Five Ingredients In Leafy Greens That Battle Heart Disease
The numbers don’t lie. Heart disease is the number one killer of both men and women in the US. In 2022, Heart disease beat out Cancer and COVID-19 as the leading cause of death in the nation. The CDC reported that just under 700,000 Americans (699,659 in total) died of heart disease.
While genetics and family history play a role in the development and severity of the condition, lifestyle changes like embracing a healthy diet can significantly reduce the risk of heart disease.
If you’re ready for a heart-friendly diet, eating more leafy greens is a great place to start. Researchers have linked the vitamins and minerals in leafy greens to improved cardiovascular activity. Here are 5 ingredients, found in leafy greens, that are great for your heart health.
You likely know that Vitamin A and C are good for you, but this lesser known nutrient has equally positive benefits for your health.
Vitamin K is a fat-soluble vitamin that is primarily found in leafy green vegetables like kale, parsley, broccoli, and spinach. It plays a crucial role in managing blood clots and may help prevent heart disease.
A Danish study found that participants with the highest vitamin K intakes were 21% less likely to be hospitalized with cardiovascular disease caused by clogged arteries. Other research has linked Vitamin K to improvements in overall cardiovascular health.
Vitamins A & C
Leafy greens such as spinach, swiss chards, and collard greens are great sources of both vitamins A and C.
These essential nutrients boast a number of positive health benefits including improved visual health, immune system support, and increased antioxidants.
Both nutrients also contribute to heart health and disease prevention in unique ways. Vitamin A boosts immune function and helps maintain healthy organs, while vitamin C is an antioxidant that protects cells in your heart from damage.
Folate (And other B vitamins)
The Folate (or Vitamin B9) found in dark leafy greens such as spinach, romaine lettuce, asparagus, Brussels sprouts, and broccoli can protect the body against heart disease. Folate is a B vitamin that supports a number of bodily processes which boost cardiovascular health.
Along with other B vitamins, Folate regulates and diminishes the amount of homocysteine (a common amino acid) in your bloodstream. High levels of this amino acid damage blood vessels in your heart and put you at greater risk of heart disease.
Folate also reduces inflammation, controls blood pressure, and prevents birth defects.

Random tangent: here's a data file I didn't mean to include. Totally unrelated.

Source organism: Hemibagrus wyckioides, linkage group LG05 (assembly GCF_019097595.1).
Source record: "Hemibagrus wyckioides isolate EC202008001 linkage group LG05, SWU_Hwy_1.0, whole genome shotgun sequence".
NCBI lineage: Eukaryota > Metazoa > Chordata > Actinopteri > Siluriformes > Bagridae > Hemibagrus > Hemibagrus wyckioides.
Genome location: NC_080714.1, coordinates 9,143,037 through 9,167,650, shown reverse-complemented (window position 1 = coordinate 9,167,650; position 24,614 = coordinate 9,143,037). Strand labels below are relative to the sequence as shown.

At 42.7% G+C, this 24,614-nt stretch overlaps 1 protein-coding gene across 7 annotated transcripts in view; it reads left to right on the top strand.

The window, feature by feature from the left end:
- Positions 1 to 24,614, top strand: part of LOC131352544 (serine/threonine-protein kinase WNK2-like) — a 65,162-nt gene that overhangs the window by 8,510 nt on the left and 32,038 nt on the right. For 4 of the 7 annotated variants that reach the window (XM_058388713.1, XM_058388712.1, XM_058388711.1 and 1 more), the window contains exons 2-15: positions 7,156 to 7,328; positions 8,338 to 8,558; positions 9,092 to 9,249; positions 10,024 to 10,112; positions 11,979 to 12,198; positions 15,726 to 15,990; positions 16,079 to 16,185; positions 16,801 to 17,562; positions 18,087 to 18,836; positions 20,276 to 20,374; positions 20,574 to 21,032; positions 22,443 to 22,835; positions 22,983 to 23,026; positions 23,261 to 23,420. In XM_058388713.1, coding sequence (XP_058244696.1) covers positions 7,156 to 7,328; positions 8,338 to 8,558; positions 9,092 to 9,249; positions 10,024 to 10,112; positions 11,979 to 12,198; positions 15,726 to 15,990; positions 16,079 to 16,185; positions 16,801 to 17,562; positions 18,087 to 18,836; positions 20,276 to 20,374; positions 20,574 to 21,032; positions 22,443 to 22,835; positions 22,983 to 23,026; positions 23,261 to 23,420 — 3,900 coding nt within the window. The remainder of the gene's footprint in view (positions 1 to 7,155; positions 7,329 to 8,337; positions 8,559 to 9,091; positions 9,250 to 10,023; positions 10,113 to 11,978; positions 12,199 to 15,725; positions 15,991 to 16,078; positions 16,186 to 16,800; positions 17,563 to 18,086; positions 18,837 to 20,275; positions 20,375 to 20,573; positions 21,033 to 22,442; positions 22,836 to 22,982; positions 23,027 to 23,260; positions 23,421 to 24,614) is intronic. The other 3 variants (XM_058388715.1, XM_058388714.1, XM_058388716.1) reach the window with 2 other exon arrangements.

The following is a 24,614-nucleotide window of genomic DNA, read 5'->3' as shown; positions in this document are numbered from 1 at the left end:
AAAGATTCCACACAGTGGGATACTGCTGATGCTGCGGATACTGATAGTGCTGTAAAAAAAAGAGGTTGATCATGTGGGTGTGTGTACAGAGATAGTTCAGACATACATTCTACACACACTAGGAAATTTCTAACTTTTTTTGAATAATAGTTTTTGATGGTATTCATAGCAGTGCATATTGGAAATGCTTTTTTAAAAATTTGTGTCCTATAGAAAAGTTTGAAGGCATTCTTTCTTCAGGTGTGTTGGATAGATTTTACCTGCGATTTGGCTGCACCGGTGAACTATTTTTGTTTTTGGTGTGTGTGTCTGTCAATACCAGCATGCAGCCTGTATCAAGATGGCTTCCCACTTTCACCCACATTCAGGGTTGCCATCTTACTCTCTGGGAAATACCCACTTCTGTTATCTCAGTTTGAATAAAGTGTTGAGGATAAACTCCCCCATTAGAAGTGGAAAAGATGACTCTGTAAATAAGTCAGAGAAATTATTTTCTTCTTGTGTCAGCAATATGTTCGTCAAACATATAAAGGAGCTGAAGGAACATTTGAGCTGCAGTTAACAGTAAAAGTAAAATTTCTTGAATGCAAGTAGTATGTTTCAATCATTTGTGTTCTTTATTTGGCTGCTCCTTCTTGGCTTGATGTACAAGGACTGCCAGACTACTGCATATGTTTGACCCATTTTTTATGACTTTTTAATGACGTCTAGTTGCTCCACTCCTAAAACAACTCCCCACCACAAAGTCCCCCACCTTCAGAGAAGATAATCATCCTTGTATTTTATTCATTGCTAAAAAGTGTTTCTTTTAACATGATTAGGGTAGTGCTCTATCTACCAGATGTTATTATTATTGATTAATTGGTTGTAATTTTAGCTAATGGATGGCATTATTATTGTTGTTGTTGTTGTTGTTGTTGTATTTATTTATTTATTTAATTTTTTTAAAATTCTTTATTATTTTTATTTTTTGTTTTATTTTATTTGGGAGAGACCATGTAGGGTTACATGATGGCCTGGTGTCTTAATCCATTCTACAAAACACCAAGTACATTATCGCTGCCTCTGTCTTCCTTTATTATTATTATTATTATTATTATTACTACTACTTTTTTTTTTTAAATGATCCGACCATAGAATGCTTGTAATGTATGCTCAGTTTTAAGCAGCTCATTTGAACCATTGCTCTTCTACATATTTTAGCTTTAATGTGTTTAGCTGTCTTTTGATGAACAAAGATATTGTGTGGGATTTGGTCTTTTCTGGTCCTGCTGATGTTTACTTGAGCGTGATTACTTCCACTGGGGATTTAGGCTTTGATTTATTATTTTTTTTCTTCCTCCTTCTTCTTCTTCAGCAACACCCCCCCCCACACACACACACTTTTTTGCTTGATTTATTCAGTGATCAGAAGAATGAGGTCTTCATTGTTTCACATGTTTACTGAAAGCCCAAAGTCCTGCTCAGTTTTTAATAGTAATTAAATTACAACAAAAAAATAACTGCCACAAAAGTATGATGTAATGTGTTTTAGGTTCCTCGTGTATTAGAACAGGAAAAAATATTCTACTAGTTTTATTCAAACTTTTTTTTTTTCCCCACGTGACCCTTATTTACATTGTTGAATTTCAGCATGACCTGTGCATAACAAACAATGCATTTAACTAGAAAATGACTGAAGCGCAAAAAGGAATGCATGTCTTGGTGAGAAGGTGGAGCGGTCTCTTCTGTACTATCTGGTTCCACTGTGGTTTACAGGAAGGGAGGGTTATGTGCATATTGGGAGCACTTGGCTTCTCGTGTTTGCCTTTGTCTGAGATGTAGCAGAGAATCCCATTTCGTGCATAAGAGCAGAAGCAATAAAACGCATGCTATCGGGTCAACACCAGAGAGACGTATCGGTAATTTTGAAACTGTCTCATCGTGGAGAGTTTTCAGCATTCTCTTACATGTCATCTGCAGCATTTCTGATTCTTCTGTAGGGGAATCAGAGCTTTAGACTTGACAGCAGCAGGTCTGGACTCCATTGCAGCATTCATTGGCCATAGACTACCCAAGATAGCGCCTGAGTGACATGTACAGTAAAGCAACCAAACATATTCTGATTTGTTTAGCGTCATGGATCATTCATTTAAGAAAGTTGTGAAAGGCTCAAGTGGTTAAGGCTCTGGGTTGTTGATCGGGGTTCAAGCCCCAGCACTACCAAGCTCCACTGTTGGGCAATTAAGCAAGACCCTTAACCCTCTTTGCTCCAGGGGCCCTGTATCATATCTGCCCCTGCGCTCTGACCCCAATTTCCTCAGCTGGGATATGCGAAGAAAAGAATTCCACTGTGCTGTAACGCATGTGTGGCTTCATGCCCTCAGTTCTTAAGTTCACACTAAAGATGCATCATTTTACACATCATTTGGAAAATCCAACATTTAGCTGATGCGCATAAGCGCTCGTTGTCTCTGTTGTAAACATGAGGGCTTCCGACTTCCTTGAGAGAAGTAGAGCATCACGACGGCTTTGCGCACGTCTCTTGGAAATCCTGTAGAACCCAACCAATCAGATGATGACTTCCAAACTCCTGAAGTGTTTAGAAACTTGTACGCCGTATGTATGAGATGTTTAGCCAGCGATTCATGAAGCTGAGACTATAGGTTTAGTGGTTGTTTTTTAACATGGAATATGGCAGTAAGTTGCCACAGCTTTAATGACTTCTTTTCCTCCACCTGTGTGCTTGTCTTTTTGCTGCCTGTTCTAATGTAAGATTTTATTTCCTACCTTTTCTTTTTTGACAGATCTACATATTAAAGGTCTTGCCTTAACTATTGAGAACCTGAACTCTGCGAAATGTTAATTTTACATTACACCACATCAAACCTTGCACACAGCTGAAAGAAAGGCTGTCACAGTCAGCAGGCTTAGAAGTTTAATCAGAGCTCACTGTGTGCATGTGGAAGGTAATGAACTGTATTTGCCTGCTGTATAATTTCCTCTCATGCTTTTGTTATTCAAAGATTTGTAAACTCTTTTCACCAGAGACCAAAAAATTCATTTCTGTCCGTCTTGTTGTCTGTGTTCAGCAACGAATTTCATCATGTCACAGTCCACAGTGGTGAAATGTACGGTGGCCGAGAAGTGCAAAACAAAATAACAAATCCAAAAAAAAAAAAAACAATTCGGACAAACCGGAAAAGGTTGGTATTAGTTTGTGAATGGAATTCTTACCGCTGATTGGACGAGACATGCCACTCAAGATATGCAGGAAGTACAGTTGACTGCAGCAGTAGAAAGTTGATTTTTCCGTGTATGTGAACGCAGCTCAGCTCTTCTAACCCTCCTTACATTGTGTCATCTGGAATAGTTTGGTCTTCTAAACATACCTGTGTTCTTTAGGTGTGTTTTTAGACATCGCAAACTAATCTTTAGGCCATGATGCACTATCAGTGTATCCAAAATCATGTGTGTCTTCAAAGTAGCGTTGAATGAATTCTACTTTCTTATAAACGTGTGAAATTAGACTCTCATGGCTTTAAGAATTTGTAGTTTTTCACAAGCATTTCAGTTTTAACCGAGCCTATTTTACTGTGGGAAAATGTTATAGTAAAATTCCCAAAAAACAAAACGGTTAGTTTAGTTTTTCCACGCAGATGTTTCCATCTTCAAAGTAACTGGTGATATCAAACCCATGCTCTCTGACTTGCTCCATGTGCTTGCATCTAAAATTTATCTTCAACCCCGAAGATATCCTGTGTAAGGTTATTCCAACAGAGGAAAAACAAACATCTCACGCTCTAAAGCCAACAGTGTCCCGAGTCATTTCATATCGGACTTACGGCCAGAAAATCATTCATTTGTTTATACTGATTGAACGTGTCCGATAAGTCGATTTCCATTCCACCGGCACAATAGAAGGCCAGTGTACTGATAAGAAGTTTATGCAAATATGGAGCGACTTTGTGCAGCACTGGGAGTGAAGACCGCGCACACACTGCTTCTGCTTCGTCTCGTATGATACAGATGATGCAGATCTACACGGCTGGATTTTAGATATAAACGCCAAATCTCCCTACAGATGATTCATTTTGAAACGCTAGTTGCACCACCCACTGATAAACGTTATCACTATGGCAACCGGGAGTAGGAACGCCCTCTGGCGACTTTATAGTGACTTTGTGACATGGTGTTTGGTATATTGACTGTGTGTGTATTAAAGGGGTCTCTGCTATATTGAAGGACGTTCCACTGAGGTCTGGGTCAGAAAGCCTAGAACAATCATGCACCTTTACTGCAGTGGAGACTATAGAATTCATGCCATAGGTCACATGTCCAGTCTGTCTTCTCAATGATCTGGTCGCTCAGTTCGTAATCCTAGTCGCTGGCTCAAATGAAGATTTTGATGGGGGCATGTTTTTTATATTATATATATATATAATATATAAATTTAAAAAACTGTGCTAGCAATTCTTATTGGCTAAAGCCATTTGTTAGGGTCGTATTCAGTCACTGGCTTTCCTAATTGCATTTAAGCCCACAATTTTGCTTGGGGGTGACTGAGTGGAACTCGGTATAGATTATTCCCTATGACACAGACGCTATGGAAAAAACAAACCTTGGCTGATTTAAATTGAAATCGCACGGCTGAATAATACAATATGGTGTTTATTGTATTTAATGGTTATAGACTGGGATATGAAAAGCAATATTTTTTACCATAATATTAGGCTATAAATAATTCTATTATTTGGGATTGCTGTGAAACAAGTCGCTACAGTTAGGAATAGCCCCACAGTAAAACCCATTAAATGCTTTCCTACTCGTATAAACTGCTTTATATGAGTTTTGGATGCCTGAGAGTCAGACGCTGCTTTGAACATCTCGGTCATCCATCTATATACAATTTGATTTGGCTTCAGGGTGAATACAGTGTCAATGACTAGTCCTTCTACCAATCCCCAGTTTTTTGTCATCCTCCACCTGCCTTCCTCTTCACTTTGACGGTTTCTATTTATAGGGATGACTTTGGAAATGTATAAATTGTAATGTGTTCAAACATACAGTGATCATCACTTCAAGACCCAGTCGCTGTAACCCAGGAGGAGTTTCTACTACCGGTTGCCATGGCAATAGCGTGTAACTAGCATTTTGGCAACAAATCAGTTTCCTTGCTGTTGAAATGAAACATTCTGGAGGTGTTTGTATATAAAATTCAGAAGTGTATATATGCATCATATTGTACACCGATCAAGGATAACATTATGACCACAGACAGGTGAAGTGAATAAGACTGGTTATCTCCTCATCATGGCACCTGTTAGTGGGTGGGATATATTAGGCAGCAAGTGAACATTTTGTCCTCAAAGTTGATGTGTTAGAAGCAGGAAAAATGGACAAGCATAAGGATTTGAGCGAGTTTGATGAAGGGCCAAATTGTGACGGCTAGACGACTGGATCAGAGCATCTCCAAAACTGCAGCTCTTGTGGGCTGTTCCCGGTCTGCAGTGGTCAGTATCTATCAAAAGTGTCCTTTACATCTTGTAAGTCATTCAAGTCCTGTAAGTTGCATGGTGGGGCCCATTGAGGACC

Magnesium and Potassium:
Both these heart supporting minerals are abundant in leafy greens. In particular, Spinach, Kale, and collard greens are great sources of calcium and magnesium.
Magnesium plays a pivotal role in managing the physiological processes associated with heart health. These include maintaining blood pressure and controlling the heart’s rhythm.
Potassium supports heart health by improving blood pressure, lowering cholesterol, and regulating the heartbeat.
The nitrates found in Leafy greens like kale, spinach, and salad contain numerous benefits for your heart.
Think of Nitrates as a relaxant for the heart. They relax and widen your arteries which lets in more air. This process improves blood flow and reduces blood pressure - both of which lower the risk of heart disease.
Consuming the vitamins and minerals in leafy greens is a reliable way to improve your diet and protect yourself from heart-related problems.
You can enjoy these benefits by adding foods like spinach, kale, lettuce, and chards to your diet.
If you’re looking for an easy way to eat more leafy greens, try a tasty FGP Bar. Each bar contains 1.5 servings of freshly sourced greens, including kale, broccoli and spinach.
This proprietary blend gives you the essential vitamins and minerals you need to boost heart health and reduce the risk of disease.
Want to dive deeper into your heart health?
The American Heart Association just reported on a new tool for predicting long-term risks for cardiovascular health.
The tool looks at health indicators such as heart failure, strokes, type 2 diabetes, and cardiovascular diseases to assist doctors in evaluating a patient's heart.
It’s a fascinating read that offers a glimpse into the future of heart disease diagnosis and prevention.Check it out here